Áñez took power in Bolivia in November 2019, after violent protests backed by the country’s military and police forced Evo Morales to flee from the country rather than continue governing for a fourth presidential term after winning elections. The protests were triggered by claims of election fraud, which were promoted by the Organization of American States (OAS) and were later proven to be baseless.
The new government used military force to suppress dissenting people and supporters of Morales’ left-wing Movement towards Socialism (MAS) party, and took a sharp right-wing turn. It also repeatedly delayed holding a new election, which was supposed to be the primary goal of Áñez’ caretaker presidency.
Pressured by mass protests, she eventually agreed to hold the elections in October last year. MAS candidate Luis Arce, who served as Morales’ economy minister, won it in a landslide, avoiding a second round by getting 55.1% of the vote. Áñez did not participate.
As Arce was celebrating his victory, Áñez and her ministers were plotting a second coup, which would allow them to overturn the will of the Bolivian people, The Intercept reported on Thursday, June 17, citing records of conversations and email exchanges detailing the conspiracy.
The key figures in the plan were Luis Fernando López, who served as Áñez’ defense minister, and Joe Pereira, a former civilian administrator with the US Army, according to the report. Pereira was supposed to recruit mercenaries in the US and help fly them to Bolivia. There they would join forces with elite military troops from the Bolivian army, police units and right-wing vigilante mobs to quash MAS supporters.
“I can get up to 10,000 men with no problem,” Pereira bragged in one alleged conversation. “All special forces. I can also bring about 350 what we call LEPs, Law Enforcement Professionals, to guide the police. If there’s something else I need, I will have them fly in as undercover, like if they were photographers, they were pastors, they were medics, they were tourists.”
The number of troops appears to be a boast on Pereira’s part. One of the US-based recruiters he turned to for help told The Intercept that one “couldn’t get 10,000 people even if Blackwater was back in business and going back to Iraq.” But email exchanges indicate the planning was in an advanced stage and that at least 250 contractors were ready to take part in the ”Bolivia project,” before it was called off.
On the Bolivian side, officials had three Hercules C-130 transport aircraft that could airlift the hired guns and their weapons from the US. Pereira said he wanted to “pick up personnel in Southern Command in Homestead Air Force Base in Miami.” Two US military sources told the Intercept that the US Special Operations command was aware of the coup plot, but one source said that “no one really took them seriously.”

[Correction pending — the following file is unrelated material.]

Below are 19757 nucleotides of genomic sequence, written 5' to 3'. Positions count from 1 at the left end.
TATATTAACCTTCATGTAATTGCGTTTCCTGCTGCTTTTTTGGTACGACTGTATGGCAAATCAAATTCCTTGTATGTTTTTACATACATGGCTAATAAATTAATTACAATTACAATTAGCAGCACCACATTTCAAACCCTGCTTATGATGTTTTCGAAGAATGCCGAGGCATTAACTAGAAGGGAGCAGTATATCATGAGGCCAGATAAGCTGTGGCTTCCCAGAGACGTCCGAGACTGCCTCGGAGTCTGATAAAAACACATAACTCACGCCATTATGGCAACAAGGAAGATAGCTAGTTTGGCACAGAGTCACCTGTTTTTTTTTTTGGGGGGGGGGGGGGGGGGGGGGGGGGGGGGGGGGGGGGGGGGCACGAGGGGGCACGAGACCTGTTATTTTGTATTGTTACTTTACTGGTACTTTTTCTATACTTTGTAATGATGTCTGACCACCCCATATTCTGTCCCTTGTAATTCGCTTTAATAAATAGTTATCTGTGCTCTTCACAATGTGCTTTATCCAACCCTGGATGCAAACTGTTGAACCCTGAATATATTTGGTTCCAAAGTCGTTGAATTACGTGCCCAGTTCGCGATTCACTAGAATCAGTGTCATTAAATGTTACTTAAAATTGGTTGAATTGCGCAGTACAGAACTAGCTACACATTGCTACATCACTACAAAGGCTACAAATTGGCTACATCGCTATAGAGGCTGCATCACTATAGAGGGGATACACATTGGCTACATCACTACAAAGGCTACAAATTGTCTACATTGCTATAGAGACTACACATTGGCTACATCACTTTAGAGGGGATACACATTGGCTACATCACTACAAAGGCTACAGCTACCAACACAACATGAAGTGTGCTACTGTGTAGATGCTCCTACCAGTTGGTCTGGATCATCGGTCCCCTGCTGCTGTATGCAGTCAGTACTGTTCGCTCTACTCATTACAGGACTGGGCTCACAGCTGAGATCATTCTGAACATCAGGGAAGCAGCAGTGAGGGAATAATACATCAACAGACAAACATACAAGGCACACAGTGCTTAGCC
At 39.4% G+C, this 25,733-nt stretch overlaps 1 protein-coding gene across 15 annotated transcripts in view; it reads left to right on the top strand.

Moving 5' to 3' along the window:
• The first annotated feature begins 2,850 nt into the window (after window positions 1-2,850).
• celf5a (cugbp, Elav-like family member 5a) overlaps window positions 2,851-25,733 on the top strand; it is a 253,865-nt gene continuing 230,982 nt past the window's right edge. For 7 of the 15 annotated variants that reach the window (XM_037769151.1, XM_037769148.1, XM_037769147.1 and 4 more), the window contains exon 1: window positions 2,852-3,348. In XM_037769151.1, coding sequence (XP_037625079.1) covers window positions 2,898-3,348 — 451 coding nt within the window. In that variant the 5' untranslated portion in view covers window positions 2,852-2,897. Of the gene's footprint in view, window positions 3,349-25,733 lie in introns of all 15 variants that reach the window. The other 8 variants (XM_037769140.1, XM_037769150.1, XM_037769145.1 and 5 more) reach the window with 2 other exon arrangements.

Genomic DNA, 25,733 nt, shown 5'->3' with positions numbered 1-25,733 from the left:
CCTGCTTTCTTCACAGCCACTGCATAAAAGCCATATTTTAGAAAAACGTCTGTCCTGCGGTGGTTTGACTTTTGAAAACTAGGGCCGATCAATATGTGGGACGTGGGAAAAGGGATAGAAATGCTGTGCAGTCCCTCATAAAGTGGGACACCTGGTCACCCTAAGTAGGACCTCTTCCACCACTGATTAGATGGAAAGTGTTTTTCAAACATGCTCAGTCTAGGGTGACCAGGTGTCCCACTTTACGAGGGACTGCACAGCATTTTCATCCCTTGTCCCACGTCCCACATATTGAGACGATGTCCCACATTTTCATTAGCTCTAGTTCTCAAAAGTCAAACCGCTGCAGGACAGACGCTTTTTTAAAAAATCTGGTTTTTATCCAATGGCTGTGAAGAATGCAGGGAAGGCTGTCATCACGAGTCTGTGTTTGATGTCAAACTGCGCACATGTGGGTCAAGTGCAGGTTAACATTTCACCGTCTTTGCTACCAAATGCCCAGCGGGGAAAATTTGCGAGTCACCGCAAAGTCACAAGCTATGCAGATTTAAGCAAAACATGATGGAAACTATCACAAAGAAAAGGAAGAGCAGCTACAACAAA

Some details of the conversations matched very closely the claims that Morales made in early November 2020. He accused General Sergio Orellana, who was appointed commander of the Bolivian Armed Forces by Áñez, of pressuring other top military officers into launching a military junta to prevent an Acre presidency. López assured co-conspirators that Orellana was ready to initiate “the military operation” against MAS.
The plans were never put into action. López apparently couldn’t secure support of enough military commanders and had a falling out with then-Interior Minister Arturo Murillo, who was in charge of the police. General Orellana and both ministers were among members of the Áñez administration who fled Bolivia after Arce’s victory and before his inauguration.
Murillo was arrested by the FBI last month. He is accused of taking a bribe to sign a contract for supply of tear gas from a Florida-based firm at an inflated price.
Áñez was arrested in Bolivia and charged with crimes related to how she grabbed the presidency. Pereira is likewise held in a Bolivian jail awaiting trial on fraud charges.
The Intercept believes it was highly unlikely that the plot had some tacit approval or support of the US government. It seems closer in nature to the latest attempt to overthrow the Venezuelan government, which involved the private security company Silvercorp USA.
The incursion of US mercenaries in Venezuela, which took place in May 2020, ended in a humiliating failure and was dubbed by many as ”Bay of Piglets invasion,” referring to the CIA-baked failed invasion of Cuba in 1961.
Featured image: Minister of the Interior Arturo Murillo, Bolivia’s coup President Jeanine Áñez, Minister of Defense Luis Fernando López, and Minister of the Presidency Jerjes Justiniano attend a meeting at the presidential palace in La Paz, Bolivia, November 23, 2019. Photo: Reuters/Manuel Claure